“It’s a strapped-down, game-faced gutsy performance; it’s become iconic,” Madden says. “For us it’s the ultimate badge of honor and the hardest thing for new students to learn. It’s prioritized during preseason camp, where we dissect every maneuver and show how the horn comes up and down and how we play the fight song in and out of The Series.”

While the Maryland cadence also has a cool name, “The Truck,” it could not be more different from “The Series.” “It’s all pretty much one big chant, and a lot of it is taught on the fly,” Knippel says. “Every section has its own lyrics comprised of inside jokes, and someone will find choreography to put with it. Sometimes there are some failures, and other times something clicks.”

Knippel believes that the band’s “trucking” can have a profound effect on the fans and by proxy the football team.

“The fans know it, they know what it sounds like, and when they hear that coming, they’re already starting to get excited,” he says. “When everyone’s into it, that just sets off a great atmosphere at the football game, and we hope that energy transfers to the football team.”

At UNC, new sequences are added to the cadence every two to three years; however, Fuchs says that there’s always enough of a core left, so that alums from 20 or 30 years ago can still come back and join in on some of the chants and choreography. The routines are created totally by the students with the drum majors taking the lead and the staff staying completely hands off.

“We view it as the one thing the students do on game day that is 100 percent for them,” Fuchs says. “We try to let that be their sacred moment. The crowd sees the kids having fun. If you look at the students’ faces, they’re all smiling and happy. It entertains the crowd, and it’s part of what they expect to see from our group.”

Bending Over Backwards

Once in the stadium, some college drum majors perform a daring feat—the backbend— that bears little resemblance to a high school drum major’s salute. Usually during a band’s pregame show, the backbend requires a drum major to lean all the way back, touching his or her head (often sans shako) to the ground without letting knees or bottom drop to the field.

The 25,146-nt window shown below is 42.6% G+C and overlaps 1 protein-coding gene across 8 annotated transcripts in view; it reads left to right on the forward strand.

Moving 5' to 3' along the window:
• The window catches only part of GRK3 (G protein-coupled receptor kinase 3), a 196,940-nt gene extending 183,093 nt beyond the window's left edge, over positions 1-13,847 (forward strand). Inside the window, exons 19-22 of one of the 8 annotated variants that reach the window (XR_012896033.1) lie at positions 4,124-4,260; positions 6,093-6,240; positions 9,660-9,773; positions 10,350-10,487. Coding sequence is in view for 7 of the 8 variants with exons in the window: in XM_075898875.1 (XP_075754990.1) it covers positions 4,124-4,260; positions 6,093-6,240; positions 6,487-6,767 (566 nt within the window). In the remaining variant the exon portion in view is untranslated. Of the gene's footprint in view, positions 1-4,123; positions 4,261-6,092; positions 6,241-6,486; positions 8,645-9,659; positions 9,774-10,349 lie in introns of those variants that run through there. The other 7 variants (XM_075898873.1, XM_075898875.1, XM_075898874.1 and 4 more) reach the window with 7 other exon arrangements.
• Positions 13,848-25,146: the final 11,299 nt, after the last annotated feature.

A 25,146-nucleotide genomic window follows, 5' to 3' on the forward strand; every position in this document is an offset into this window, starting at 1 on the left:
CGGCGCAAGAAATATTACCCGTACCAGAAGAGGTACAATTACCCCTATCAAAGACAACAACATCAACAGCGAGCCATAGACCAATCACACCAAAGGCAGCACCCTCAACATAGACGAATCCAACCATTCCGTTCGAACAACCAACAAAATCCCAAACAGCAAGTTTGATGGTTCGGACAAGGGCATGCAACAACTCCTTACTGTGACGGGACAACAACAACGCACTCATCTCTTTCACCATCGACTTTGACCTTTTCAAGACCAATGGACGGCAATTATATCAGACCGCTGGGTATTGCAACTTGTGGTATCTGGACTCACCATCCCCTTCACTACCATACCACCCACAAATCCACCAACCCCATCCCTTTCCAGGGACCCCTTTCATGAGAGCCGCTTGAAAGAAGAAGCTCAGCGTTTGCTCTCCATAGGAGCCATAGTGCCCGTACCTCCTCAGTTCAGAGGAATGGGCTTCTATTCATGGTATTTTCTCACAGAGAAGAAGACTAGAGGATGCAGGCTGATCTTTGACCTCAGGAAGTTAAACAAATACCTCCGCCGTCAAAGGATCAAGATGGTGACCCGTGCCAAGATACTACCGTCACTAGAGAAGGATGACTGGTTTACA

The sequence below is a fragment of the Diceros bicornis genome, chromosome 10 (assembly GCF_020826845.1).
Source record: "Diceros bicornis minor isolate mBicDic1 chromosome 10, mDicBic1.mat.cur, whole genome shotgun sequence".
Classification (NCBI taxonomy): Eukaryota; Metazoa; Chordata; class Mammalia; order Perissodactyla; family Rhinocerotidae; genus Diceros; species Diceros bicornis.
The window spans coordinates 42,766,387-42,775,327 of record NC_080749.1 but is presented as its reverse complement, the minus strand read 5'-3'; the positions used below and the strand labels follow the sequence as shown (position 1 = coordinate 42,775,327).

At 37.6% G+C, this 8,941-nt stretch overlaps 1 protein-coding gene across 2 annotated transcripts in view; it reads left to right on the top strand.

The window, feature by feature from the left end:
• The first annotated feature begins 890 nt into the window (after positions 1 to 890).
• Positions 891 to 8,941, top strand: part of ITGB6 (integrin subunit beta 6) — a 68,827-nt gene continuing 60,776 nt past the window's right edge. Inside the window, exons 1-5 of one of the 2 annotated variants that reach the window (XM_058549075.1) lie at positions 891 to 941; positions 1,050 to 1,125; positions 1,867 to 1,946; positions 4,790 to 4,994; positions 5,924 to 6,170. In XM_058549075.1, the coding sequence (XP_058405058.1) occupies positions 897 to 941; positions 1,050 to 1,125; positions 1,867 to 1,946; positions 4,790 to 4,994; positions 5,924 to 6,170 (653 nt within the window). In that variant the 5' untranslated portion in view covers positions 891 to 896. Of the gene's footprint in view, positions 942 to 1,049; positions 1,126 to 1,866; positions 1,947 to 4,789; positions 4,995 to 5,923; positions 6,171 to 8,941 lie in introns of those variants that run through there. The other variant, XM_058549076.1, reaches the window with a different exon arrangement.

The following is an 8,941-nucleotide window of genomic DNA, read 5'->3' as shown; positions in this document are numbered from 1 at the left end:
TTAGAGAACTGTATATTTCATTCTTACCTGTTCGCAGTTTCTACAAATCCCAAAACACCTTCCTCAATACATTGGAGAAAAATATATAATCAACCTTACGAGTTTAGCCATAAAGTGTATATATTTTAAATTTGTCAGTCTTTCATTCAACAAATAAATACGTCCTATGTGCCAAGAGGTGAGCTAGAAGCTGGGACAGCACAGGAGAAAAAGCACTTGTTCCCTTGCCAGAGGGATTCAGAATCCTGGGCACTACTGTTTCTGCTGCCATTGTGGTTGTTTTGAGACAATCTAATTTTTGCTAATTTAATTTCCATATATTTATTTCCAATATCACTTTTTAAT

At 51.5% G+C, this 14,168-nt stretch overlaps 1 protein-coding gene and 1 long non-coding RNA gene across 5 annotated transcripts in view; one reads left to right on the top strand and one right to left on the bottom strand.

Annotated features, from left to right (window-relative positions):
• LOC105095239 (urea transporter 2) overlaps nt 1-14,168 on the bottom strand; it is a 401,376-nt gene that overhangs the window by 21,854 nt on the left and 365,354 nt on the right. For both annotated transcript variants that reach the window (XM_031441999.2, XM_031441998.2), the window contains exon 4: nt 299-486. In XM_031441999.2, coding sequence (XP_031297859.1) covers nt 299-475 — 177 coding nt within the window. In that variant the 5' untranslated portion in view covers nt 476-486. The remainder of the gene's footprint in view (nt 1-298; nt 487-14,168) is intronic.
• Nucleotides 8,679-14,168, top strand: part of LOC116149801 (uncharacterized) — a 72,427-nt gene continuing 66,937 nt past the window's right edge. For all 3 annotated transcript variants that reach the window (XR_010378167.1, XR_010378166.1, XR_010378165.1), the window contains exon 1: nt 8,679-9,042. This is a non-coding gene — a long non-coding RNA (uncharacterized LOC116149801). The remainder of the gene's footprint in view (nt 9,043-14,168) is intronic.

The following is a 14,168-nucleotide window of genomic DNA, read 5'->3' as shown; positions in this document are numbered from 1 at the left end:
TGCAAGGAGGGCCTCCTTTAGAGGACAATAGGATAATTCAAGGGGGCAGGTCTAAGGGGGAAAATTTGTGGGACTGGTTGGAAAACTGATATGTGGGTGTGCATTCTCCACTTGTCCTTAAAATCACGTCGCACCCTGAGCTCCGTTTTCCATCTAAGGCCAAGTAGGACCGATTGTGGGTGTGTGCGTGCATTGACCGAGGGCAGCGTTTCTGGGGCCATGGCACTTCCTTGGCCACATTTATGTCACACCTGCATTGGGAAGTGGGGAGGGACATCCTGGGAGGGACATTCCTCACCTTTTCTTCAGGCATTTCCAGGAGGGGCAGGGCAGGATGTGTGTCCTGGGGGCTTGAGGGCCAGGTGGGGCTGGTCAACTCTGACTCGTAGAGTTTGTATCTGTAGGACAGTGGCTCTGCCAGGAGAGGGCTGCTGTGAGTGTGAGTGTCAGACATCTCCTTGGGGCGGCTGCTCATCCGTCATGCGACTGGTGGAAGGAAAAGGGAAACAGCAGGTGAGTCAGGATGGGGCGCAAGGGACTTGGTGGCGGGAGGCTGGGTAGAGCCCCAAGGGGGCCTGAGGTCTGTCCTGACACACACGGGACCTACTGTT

“It’s been a Big Ten marching tradition for as long as I can remember,” says Brandon Folkes, drum major of the University of Minnesota Marching Band. “The backbend itself is a challenging endeavor to say the least. You don’t just say one day, ‘I’m going to do a backbend,’ especially if you’ve never done gymnastics. Needless to say I had an adequate supply of Advil when I first started training.”

Not only does Folkes complete the backbend without his hat, but he also holds his position while two band members take a flying leap over the length of his body. In previous years he has also done flips as part of his routine.

“Doing the backbend during our pregame performance is probably my favorite moment of every game day or even the experience of being drum major,” Folkes says. “Literally, the drum major is bending over backwards, and I’m bending over backwards for the band.”

Drum majors at many Big Ten schools and Historically Black Colleges and Universities perform the backbend. At some, the drum majors also do a mace toss over the goal post. If they catch it, it predicts that their team will win.

“When you hear the crowd react, it brings a smile to my face because that means that they do understand, they’ve done their due diligence and have studied their own history and see that it’s important,” Folkes says. “Something I’ve added on into my own routine is after I catch the goal post toss, I get a sense of reckless abandonment. I throw my hat and mace down, and I jump up into the crowd and get them revved up.”